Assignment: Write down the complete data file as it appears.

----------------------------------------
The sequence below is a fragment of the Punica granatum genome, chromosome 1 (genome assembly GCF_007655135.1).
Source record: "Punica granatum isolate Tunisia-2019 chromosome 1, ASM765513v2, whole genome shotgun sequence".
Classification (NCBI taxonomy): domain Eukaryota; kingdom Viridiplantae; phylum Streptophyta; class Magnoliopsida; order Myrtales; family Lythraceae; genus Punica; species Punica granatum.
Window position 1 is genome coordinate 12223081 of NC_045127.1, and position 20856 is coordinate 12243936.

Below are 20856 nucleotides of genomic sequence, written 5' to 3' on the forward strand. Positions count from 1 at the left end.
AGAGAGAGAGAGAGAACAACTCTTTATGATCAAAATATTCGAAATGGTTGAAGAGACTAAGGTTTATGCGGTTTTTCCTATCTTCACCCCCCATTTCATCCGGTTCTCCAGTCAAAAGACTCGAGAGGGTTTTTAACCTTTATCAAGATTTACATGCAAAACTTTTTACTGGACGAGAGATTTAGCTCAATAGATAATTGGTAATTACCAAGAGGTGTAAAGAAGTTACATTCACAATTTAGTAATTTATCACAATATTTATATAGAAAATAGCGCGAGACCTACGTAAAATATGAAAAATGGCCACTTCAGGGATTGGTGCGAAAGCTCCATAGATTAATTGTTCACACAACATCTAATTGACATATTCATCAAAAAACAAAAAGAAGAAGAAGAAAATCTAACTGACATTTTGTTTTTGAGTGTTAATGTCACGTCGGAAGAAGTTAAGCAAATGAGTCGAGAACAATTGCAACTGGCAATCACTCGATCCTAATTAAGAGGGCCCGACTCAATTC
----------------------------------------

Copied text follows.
The sequence below is a fragment of the Punica granatum genome, chromosome 1 (genome assembly GCF_007655135.1).
Source record: "Punica granatum isolate Tunisia-2019 chromosome 1, ASM765513v2, whole genome shotgun sequence".
Classification (NCBI taxonomy): domain Eukaryota; kingdom Viridiplantae; phylum Streptophyta; class Magnoliopsida; order Myrtales; family Lythraceae; genus Punica; species Punica granatum.
Window position 1 is genome coordinate 12223081 of NC_045127.1, and position 20856 is coordinate 12243936.

Below are 20856 nucleotides of genomic sequence, written 5' to 3' on the forward strand. Positions count from 1 at the left end.
AGAGAGAGAGAGAGAACAACTCTTTATGATCAAAATATTCGAAATGGTTGAAGAGACTAAGGTTTATGCGGTTTTTCCTATCTTCACCCCCCATTTCATCCGGTTCTCCAGTCAAAAGACTCGAGAGGGTTTTTAACCTTTATCAAGATTTACATGCAAAACTTTTTACTGGACGAGAGATTTAGCTCAATAGATAATTGGTAATTACCAAGAGGTGTAAAGAAGTTACATTCACAATTTAGTAATTTATCACAATATTTATATAGAAAATAGCGCGAGACCTACGTAAAATATGAAAAATGGCCACTTCAGGGATTGGTGCGAAAGCTCCATAGATTAATTGTTCACACAACATCTAATTGACATATTCATCAAAAAACAAAAAGAAGAAGAAGAAAATCTAACTGACATTTTGTTTTTGAGTGTTAATGTCACGTCGGAAGAAGTTAAGCAAATGAGTCGAGAACAATTGCAACTGGCAATCACTCGATCCTAATTAAGAGGGCCCGACTCAATTC